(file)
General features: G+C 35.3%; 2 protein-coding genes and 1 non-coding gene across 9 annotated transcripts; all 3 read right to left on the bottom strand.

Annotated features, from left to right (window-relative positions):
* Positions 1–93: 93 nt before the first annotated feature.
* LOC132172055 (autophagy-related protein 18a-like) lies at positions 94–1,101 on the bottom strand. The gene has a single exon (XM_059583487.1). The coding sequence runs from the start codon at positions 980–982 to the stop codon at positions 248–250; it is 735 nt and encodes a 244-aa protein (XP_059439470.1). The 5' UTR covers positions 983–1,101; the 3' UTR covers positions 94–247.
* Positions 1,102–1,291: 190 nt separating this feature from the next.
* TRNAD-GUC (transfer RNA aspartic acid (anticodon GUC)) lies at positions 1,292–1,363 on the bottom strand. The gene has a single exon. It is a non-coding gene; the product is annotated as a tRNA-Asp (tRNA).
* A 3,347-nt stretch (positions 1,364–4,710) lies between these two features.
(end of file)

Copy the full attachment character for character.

General features: G+C 35.3%; 2 protein-coding genes and 1 non-coding gene across 9 annotated transcripts; all 3 read right to left on the bottom strand.

Annotated features, from left to right (window-relative positions):
* Positions 1–93: 93 nt before the first annotated feature.
* LOC132172055 (autophagy-related protein 18a-like) lies at positions 94–1,101 on the bottom strand. The gene has a single exon (XM_059583487.1). The coding sequence runs from the start codon at positions 980–982 to the stop codon at positions 248–250; it is 735 nt and encodes a 244-aa protein (XP_059439470.1). The 5' UTR covers positions 983–1,101; the 3' UTR covers positions 94–247.
* Positions 1,102–1,291: 190 nt separating this feature from the next.
* TRNAD-GUC (transfer RNA aspartic acid (anticodon GUC)) lies at positions 1,292–1,363 on the bottom strand. The gene has a single exon. It is a non-coding gene; the product is annotated as a tRNA-Asp (tRNA).
* A 3,347-nt stretch (positions 1,364–4,710) lies between these two features.